And while I couldn’t give a rat’s ass about the blogability of my name, I do want people to know I’m a persistent mo-fo of the literary variety. I’ve been writing  poetry and prose since the 70’s and with the advent of this interweb thingy a couple years back I got to thinking, why not expand my ambitions into the digital realms. Hence, this blog where I’ve been writing a story (almost) everyday for the past six months. To make things a little more interesting (and potentially litigatious and therefore fun) I’ve been writing under a different assumed name everyday. 

    Don’t believe everything that you read, might serve as the subheading to this blog. Or perhaps: Fiction is the only fact. Something along those lines.

   Enjoy today’s short-short story…


On this Tip of his Something


     At six o’clock on the nose, he wakes up with an enormous amount of pep, as if each limb and organ in his body came equipped with its own built in alarm clock. From head to toe, ringing with energy, he shuffles in his bare feet to his bathroom in the cold Montreal apartment. He is sixty-two years old but you wouldn’t know it from his heartbeat. He does, however, have a problem.

     It’s somebody’s birthday today.

     He inspects his face and neck in the mirror, searching for cancer spots, new wrinkles, the increased puffiness of morning-eyes. His face is a calendar for decades past. He turns the X-shaped faucet for cold and gives his face a splash. It is the 14th of October, he reminds himself, the 14th letter of the Phoenician alphabet stands for this day. Alphabet. He wonders why he thought “alphabet.” Technically, the Phoenician script was an abjad, the term to describe a system of consonants. Vowels were too slippery and protean to waste letters on three thousand years ago. He muses while he scrubs his face vigorously. The harder he thinks, the fiercer the scrubbing. In his previous life he was a professor of ancient languages.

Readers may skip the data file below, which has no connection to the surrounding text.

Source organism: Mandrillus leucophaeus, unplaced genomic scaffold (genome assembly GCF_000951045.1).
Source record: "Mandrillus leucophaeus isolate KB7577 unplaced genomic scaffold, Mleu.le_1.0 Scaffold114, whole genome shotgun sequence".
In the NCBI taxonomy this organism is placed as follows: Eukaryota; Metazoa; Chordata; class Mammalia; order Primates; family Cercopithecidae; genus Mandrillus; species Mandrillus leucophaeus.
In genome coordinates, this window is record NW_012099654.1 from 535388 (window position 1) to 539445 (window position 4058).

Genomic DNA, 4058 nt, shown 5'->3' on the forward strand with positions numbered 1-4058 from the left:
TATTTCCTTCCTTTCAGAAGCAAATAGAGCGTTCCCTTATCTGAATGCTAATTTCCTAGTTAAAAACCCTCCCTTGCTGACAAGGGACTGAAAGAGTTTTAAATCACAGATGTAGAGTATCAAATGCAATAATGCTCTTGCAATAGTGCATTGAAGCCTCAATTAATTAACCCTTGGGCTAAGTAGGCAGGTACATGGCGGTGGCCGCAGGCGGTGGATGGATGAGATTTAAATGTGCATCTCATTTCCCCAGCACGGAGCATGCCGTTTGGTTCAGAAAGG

Who’s birthday is it, he wonders as he looks at himself in the mirror. He’ll meet some colleagues for lunch. Is it one of theirs? If he can remember whose birthday it is he’ll be able to buy them something appropriate. Has he bought something already? He’ll check the living room but by the time he shuffles through the living room he’s forgotten that thought. He clings to this lapse in his memory the way an overboard sailor holds to a piece of wood in the wide ocean. 

    When he looks at the calendar in the kitchen, his wrinkles zig-zag with sudden tears. It’s his birthday. He can’t deny any longer the onslaught of the disease.

    This too he will forget.